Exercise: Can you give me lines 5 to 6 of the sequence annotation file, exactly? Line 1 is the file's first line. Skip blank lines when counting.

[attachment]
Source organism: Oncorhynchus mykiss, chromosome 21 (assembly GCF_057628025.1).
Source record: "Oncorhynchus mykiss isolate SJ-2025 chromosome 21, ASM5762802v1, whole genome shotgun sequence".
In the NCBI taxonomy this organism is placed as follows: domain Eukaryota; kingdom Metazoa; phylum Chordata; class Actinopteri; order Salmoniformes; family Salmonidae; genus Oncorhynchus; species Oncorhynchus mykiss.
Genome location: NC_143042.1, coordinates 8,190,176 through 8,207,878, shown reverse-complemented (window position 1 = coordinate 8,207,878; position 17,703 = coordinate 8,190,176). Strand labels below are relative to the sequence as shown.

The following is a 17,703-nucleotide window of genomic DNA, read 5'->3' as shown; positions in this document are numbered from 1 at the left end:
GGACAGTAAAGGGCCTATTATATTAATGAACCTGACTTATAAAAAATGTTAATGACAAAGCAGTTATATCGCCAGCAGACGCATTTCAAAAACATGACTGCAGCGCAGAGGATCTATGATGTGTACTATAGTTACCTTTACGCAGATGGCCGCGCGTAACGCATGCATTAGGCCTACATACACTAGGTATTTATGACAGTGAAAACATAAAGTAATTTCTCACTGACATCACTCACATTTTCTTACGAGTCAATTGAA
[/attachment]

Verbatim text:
The following is a 17,703-nucleotide window of genomic DNA, read 5'->3' as shown; positions in this document are numbered from 1 at the left end:
GGACAGTAAAGGGCCTATTATATTAATGAACCTGACTTATAAAAAATGTTAATGACAAAGCAGTTATATCGCCAGCAGACGCATTTCAAAAACATGACTGCAGCGCAGAGGATCTATGATGTGTACTATAGTTACCTTTACGCAGATGGCCGCGCGTAACGCATGCATTAGGCCTACATACACTAGGTATTTATGACAGTGAAAACATAAAGTAATTTCTCACTGACATCACTCACATTTTCTTACGAGTCAATTGAA